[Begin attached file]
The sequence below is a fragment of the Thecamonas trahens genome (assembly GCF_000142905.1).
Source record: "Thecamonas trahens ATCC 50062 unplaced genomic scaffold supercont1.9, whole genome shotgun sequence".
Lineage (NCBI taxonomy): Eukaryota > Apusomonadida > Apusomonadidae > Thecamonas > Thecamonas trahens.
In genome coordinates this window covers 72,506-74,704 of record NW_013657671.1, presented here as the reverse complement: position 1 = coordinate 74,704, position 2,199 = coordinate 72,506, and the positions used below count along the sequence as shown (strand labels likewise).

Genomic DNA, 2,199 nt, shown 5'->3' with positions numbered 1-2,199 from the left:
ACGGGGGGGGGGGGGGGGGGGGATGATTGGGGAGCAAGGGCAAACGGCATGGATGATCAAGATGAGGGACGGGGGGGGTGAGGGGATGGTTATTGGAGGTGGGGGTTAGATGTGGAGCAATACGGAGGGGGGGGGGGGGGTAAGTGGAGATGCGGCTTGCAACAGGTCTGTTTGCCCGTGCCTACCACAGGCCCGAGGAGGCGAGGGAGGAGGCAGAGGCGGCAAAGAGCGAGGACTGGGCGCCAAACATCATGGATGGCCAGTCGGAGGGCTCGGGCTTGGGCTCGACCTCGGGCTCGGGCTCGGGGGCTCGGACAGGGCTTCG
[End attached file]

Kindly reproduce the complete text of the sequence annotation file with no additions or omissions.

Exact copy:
The sequence below is a fragment of the Thecamonas trahens genome (assembly GCF_000142905.1).
Source record: "Thecamonas trahens ATCC 50062 unplaced genomic scaffold supercont1.9, whole genome shotgun sequence".
Lineage (NCBI taxonomy): Eukaryota > Apusomonadida > Apusomonadidae > Thecamonas > Thecamonas trahens.
In genome coordinates this window covers 72,506-74,704 of record NW_013657671.1, presented here as the reverse complement: position 1 = coordinate 74,704, position 2,199 = coordinate 72,506, and the positions used below count along the sequence as shown (strand labels likewise).

Genomic DNA, 2,199 nt, shown 5'->3' with positions numbered 1-2,199 from the left:
ACGGGGGGGGGGGGGGGGGGGGATGATTGGGGAGCAAGGGCAAACGGCATGGATGATCAAGATGAGGGACGGGGGGGGTGAGGGGATGGTTATTGGAGGTGGGGGTTAGATGTGGAGCAATACGGAGGGGGGGGGGGGGGTAAGTGGAGATGCGGCTTGCAACAGGTCTGTTTGCCCGTGCCTACCACAGGCCCGAGGAGGCGAGGGAGGAGGCAGAGGCGGCAAAGAGCGAGGACTGGGCGCCAAACATCATGGATGGCCAGTCGGAGGGCTCGGGCTTGGGCTCGACCTCGGGCTCGGGCTCGGGGGCTCGGACAGGGCTTCG